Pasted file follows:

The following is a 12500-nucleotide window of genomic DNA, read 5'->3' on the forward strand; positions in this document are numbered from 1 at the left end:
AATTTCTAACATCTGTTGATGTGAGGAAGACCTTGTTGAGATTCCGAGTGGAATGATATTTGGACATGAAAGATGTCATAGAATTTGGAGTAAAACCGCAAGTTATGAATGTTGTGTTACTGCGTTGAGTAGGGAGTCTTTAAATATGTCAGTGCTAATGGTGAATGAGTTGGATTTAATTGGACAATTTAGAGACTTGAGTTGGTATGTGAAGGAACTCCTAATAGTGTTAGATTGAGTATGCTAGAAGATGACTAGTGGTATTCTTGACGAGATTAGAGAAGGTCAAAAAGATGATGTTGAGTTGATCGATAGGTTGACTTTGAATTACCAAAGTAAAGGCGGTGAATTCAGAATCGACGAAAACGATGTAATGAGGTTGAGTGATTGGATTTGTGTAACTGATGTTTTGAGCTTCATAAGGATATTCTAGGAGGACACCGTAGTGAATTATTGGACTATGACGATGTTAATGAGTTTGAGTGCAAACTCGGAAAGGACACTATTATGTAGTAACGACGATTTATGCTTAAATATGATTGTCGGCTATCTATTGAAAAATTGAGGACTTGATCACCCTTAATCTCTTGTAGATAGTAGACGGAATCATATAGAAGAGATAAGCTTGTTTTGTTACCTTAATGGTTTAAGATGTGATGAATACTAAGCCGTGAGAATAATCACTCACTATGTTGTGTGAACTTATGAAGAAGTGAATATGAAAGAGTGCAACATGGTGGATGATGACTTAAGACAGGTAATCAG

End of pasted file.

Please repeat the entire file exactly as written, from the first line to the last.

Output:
The following is a 12500-nucleotide window of genomic DNA, read 5'->3' on the forward strand; positions in this document are numbered from 1 at the left end:
AATTTCTAACATCTGTTGATGTGAGGAAGACCTTGTTGAGATTCCGAGTGGAATGATATTTGGACATGAAAGATGTCATAGAATTTGGAGTAAAACCGCAAGTTATGAATGTTGTGTTACTGCGTTGAGTAGGGAGTCTTTAAATATGTCAGTGCTAATGGTGAATGAGTTGGATTTAATTGGACAATTTAGAGACTTGAGTTGGTATGTGAAGGAACTCCTAATAGTGTTAGATTGAGTATGCTAGAAGATGACTAGTGGTATTCTTGACGAGATTAGAGAAGGTCAAAAAGATGATGTTGAGTTGATCGATAGGTTGACTTTGAATTACCAAAGTAAAGGCGGTGAATTCAGAATCGACGAAAACGATGTAATGAGGTTGAGTGATTGGATTTGTGTAACTGATGTTTTGAGCTTCATAAGGATATTCTAGGAGGACACCGTAGTGAATTATTGGACTATGACGATGTTAATGAGTTTGAGTGCAAACTCGGAAAGGACACTATTATGTAGTAACGACGATTTATGCTTAAATATGATTGTCGGCTATCTATTGAAAAATTGAGGACTTGATCACCCTTAATCTCTTGTAGATAGTAGACGGAATCATATAGAAGAGATAAGCTTGTTTTGTTACCTTAATGGTTTAAGATGTGATGAATACTAAGCCGTGAGAATAATCACTCACTATGTTGTGTGAACTTATGAAGAAGTGAATATGAAAGAGTGCAACATGGTGGATGATGACTTAAGACAGGTAATCAG